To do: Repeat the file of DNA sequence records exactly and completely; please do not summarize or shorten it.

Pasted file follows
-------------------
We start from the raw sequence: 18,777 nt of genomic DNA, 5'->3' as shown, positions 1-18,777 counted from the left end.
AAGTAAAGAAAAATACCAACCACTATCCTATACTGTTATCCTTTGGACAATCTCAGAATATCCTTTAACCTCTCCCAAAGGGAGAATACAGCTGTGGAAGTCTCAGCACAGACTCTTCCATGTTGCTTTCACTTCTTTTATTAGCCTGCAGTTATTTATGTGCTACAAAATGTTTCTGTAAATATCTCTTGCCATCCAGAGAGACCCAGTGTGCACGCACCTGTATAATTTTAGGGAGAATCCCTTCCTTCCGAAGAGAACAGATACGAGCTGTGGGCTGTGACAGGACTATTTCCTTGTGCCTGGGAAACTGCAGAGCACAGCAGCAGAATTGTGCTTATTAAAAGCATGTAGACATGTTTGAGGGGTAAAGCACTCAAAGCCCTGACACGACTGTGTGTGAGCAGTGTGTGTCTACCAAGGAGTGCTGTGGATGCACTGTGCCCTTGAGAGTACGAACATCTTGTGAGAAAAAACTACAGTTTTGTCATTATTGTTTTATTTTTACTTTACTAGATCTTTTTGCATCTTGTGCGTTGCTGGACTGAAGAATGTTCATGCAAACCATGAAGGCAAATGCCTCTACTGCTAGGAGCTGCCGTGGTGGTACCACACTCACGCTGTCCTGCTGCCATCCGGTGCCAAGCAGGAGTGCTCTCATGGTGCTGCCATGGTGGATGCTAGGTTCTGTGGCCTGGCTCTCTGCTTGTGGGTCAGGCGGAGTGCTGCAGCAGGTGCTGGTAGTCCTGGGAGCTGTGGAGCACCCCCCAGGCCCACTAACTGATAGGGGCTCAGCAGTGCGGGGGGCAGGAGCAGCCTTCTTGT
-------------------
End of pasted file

We start from the raw sequence: 18,777 nt of genomic DNA, 5'->3' as shown, positions 1-18,777 counted from the left end.
AAGTAAAGAAAAATACCAACCACTATCCTATACTGTTATCCTTTGGACAATCTCAGAATATCCTTTAACCTCTCCCAAAGGGAGAATACAGCTGTGGAAGTCTCAGCACAGACTCTTCCATGTTGCTTTCACTTCTTTTATTAGCCTGCAGTTATTTATGTGCTACAAAATGTTTCTGTAAATATCTCTTGCCATCCAGAGAGACCCAGTGTGCACGCACCTGTATAATTTTAGGGAGAATCCCTTCCTTCCGAAGAGAACAGATACGAGCTGTGGGCTGTGACAGGACTATTTCCTTGTGCCTGGGAAACTGCAGAGCACAGCAGCAGAATTGTGCTTATTAAAAGCATGTAGACATGTTTGAGGGGTAAAGCACTCAAAGCCCTGACACGACTGTGTGTGAGCAGTGTGTGTCTACCAAGGAGTGCTGTGGATGCACTGTGCCCTTGAGAGTACGAACATCTTGTGAGAAAAAACTACAGTTTTGTCATTATTGTTTTATTTTTACTTTACTAGATCTTTTTGCATCTTGTGCGTTGCTGGACTGAAGAATGTTCATGCAAACCATGAAGGCAAATGCCTCTACTGCTAGGAGCTGCCGTGGTGGTACCACACTCACGCTGTCCTGCTGCCATCCGGTGCCAAGCAGGAGTGCTCTCATGGTGCTGCCATGGTGGATGCTAGGTTCTGTGGCCTGGCTCTCTGCTTGTGGGTCAGGCGGAGTGCTGCAGCAGGTGCTGGTAGTCCTGGGAGCTGTGGAGCACCCCCCAGGCCCACTAACTGATAGGGGCTCAGCAGTGCGGGGGGCAGGAGCAGCCTTCTTGT